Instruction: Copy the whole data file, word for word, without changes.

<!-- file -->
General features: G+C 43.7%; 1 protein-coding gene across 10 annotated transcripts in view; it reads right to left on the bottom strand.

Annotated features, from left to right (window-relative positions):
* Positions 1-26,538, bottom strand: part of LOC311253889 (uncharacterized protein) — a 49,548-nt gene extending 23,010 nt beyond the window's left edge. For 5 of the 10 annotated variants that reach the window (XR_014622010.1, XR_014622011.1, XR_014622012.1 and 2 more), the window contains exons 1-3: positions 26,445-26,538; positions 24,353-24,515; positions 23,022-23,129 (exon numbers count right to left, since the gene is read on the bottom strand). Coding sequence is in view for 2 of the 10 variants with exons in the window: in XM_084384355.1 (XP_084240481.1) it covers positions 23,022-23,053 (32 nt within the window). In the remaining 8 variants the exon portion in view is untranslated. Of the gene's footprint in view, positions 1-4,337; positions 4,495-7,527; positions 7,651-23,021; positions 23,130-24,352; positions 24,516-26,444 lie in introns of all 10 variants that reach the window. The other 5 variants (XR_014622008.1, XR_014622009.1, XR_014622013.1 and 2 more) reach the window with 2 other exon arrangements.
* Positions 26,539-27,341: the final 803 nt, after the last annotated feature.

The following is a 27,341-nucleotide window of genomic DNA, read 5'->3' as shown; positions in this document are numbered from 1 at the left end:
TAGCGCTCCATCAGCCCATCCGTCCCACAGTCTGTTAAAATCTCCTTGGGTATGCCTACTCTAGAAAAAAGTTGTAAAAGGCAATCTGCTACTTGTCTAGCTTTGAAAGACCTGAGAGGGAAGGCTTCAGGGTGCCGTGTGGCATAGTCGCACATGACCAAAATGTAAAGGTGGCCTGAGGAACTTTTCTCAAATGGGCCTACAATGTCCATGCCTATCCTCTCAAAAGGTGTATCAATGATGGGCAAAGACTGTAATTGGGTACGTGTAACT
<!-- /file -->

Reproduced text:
General features: G+C 43.7%; 1 protein-coding gene across 10 annotated transcripts in view; it reads right to left on the bottom strand.

Annotated features, from left to right (window-relative positions):
* Positions 1-26,538, bottom strand: part of LOC311253889 (uncharacterized protein) — a 49,548-nt gene extending 23,010 nt beyond the window's left edge. For 5 of the 10 annotated variants that reach the window (XR_014622010.1, XR_014622011.1, XR_014622012.1 and 2 more), the window contains exons 1-3: positions 26,445-26,538; positions 24,353-24,515; positions 23,022-23,129 (exon numbers count right to left, since the gene is read on the bottom strand). Coding sequence is in view for 2 of the 10 variants with exons in the window: in XM_084384355.1 (XP_084240481.1) it covers positions 23,022-23,053 (32 nt within the window). In the remaining 8 variants the exon portion in view is untranslated. Of the gene's footprint in view, positions 1-4,337; positions 4,495-7,527; positions 7,651-23,021; positions 23,130-24,352; positions 24,516-26,444 lie in introns of all 10 variants that reach the window. The other 5 variants (XR_014622008.1, XR_014622009.1, XR_014622013.1 and 2 more) reach the window with 2 other exon arrangements.
* Positions 26,539-27,341: the final 803 nt, after the last annotated feature.

The following is a 27,341-nucleotide window of genomic DNA, read 5'->3' as shown; positions in this document are numbered from 1 at the left end:
TAGCGCTCCATCAGCCCATCCGTCCCACAGTCTGTTAAAATCTCCTTGGGTATGCCTACTCTAGAAAAAAGTTGTAAAAGGCAATCTGCTACTTGTCTAGCTTTGAAAGACCTGAGAGGGAAGGCTTCAGGGTGCCGTGTGGCATAGTCGCACATGACCAAAATGTAAAGGTGGCCTGAGGAACTTTTCTCAAATGGGCCTACAATGTCCATGCCTATCCTCTCAAAAGGTGTATCAATGATGGGCAAAGACTGTAATTGGGTACGTGTAACT